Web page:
Big tech is facing increasing scrutiny every day as consumers and policymakers grow concerned over the enormous influence a handful of companies have on the market. Presidential candidates like Elizabeth Warren have openly talked of breaking up tech giants like Amazon. These aren’t just fringe positions. Recent news shows the federal government taking aim at Amazon, Google, Facebook, and Apple, with the Justice Department opening probes of Google and Apple and the Federal Trade Commission assuming oversight of Facebook and Amazon. The market responded to this news with a 1.6% drop on the Nasdaq on June 3. Clearly investors are anxious about talk of tech regulation.
So could we see a slew of new regulations over big tech in the near future? It’s certainly possible. The public outcry that led to Amazon cancelling its HQ2 plans for New York suggest the tech giant isn’t invincible and organized pressure can have some result. Facebook’s public standing took a major hit in the wake of the Cambridge Analytica scandal, leading to Mark Zuckerberg being grilled in some very public congressional hearings. Policymakers could easily tap into this increasing public scrutiny and garner support for stiffer regulations on big tech. But that leads to the next question: Will those regulations be effective? That’s another story.
Should the federal government decide to regulate Amazon and other tech companies like Google, we can probably expect it will screw up its first few attempts. That’s not pessimism, it’s just what usually happens. Business and technology advance quickly, usually much faster than the government can keep up. Elected officials tend to be from older generations and have trouble grasping exactly what’s happening. In US history at least, we see lots of regulation attempts that were well-intentioned, but entirely ineffective or even harmful. In the late 19th Century, for instance, policymakers largely agreed that America’s new robber barons and their mega-corporations required some sort of oversight, but they had little idea of what to do. One result was the Sherman Antitrust Act of 1890, a piece of legislation that was so rushed and poorly-written that it was actually used against labor unions for over a decade before Theodore Roosevelt first used it against a corporation in 1902.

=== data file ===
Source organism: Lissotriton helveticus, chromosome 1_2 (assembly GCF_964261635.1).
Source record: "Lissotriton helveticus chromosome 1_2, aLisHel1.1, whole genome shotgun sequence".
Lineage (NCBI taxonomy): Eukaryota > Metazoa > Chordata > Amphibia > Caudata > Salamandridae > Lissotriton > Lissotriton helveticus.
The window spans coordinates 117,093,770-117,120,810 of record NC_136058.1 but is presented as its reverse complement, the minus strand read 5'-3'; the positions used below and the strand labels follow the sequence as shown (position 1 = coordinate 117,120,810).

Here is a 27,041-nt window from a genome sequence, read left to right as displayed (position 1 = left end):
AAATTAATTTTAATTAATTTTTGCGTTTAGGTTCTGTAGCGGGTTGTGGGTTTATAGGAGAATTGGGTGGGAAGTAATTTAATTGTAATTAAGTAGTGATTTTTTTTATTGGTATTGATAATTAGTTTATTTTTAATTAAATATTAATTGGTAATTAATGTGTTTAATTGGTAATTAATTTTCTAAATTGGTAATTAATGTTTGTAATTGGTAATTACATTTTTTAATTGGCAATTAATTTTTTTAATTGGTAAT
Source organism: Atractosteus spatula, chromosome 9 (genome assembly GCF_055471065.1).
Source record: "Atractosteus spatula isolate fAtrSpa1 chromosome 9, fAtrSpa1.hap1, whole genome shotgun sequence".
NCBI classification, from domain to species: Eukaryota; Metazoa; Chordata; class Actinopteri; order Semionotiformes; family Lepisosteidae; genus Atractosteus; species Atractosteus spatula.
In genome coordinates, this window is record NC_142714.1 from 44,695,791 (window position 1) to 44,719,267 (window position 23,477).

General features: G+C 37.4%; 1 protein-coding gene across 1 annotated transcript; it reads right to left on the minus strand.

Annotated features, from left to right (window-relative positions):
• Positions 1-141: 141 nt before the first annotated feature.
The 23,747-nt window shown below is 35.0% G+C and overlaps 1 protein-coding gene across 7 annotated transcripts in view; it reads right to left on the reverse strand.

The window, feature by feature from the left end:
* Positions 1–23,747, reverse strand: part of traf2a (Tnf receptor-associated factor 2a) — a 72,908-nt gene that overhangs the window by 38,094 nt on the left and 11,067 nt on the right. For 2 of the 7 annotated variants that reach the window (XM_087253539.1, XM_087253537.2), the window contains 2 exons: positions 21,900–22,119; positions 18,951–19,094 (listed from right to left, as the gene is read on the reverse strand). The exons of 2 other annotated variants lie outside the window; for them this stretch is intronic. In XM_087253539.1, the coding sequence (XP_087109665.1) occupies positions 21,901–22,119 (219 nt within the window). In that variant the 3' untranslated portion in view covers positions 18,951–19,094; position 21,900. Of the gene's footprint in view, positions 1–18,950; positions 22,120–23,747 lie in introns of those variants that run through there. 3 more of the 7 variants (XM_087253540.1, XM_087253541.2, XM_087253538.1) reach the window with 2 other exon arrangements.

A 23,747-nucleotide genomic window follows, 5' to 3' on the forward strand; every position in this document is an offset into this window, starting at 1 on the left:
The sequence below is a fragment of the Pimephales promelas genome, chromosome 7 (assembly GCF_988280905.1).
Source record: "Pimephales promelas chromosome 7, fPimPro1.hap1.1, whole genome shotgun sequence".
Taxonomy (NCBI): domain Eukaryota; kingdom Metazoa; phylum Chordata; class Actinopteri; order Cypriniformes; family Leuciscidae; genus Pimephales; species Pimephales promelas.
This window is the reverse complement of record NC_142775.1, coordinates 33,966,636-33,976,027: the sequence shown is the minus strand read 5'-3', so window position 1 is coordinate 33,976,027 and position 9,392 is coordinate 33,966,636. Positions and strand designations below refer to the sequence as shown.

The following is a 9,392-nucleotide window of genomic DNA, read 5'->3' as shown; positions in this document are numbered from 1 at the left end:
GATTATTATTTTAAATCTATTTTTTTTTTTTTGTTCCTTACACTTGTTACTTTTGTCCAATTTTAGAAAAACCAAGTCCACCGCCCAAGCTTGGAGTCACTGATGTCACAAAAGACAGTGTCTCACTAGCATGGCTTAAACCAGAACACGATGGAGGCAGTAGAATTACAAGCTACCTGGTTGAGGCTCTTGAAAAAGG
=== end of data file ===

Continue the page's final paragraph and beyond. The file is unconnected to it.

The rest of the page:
We can see the same trends now. The current 115th Congress is one of the oldest in history, with an average age of 57.8 in the House and 61.8 in the Senate (though the incoming class has brought that average down a bit after the 2018 midterms). And that’s just the average. Some of the most influential members are much older, well into their 80s. I don’t inherently aim to discriminate against my elders, but have you ever tried explaining technology to your grandpa? That’s the equivalent of trying to fill in many of our policymakers on the intricacies of big tech. Let’s remember that Mark Zuckerberg had to explain to Sen. Orrin Hatch (85) that Facebook brings in revenue by selling ads. If our most powerful leaders are unaware of these extremely basic facts on how internet businesses operate, I don’t have much hope that they can agree upon an effective regulation strategy on their first try (or second, or third). They’ll probably get it right eventually – but then there’s no saying how long that will last before business changes yet again, making existing regulations obsolete. And so the cycle continues.
So while it’s definitely possible – probable, even – that we’ll soon see some new regulations on the tech industry, policymakers will have to do their homework to avoid regulations that are ineffective, counterproductive, or even harmful. We may well be in for a few years of false starts as regulators try and fill themselves in on the intricacies of tech regulation.